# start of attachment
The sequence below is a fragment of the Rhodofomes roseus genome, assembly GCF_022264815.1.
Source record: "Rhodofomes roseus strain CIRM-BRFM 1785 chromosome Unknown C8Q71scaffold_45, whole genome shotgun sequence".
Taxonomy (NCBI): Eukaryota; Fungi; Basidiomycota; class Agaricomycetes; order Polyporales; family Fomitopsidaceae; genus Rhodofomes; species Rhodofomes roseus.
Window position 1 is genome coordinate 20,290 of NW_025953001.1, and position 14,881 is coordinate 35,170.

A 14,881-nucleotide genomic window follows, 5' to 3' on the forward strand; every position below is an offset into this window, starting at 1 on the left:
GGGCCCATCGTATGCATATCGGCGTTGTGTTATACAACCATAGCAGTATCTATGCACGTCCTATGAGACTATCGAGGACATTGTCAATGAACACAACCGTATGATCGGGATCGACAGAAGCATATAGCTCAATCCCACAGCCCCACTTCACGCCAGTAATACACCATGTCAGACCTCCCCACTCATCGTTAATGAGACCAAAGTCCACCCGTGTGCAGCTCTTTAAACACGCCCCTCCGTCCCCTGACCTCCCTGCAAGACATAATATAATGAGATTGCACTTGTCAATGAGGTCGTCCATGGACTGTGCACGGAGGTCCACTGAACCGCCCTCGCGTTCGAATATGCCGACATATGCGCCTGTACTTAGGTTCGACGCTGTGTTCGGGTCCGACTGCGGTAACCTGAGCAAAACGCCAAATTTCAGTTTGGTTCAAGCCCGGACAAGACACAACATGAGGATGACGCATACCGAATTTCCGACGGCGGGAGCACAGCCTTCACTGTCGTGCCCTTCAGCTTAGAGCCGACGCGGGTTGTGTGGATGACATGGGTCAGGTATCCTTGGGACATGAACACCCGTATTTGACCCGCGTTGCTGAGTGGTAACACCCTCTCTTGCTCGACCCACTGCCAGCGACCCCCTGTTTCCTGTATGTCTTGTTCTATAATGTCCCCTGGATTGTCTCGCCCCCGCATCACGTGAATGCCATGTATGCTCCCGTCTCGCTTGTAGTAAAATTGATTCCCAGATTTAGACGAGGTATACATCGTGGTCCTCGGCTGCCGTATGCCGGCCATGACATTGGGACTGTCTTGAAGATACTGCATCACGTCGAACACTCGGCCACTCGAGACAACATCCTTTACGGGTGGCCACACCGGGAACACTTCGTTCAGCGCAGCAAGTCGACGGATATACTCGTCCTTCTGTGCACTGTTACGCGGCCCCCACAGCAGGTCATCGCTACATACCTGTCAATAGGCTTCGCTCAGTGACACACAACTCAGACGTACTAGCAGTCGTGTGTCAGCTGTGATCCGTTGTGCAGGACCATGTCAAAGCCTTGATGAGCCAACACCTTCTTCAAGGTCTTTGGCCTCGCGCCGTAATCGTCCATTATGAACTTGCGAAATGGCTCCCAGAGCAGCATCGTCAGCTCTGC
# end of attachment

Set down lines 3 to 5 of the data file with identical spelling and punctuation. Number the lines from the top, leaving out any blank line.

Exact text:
Taxonomy (NCBI): Eukaryota; Fungi; Basidiomycota; class Agaricomycetes; order Polyporales; family Fomitopsidaceae; genus Rhodofomes; species Rhodofomes roseus.
Window position 1 is genome coordinate 20,290 of NW_025953001.1, and position 14,881 is coordinate 35,170.

A 14,881-nucleotide genomic window follows, 5' to 3' on the forward strand; every position below is an offset into this window, starting at 1 on the left: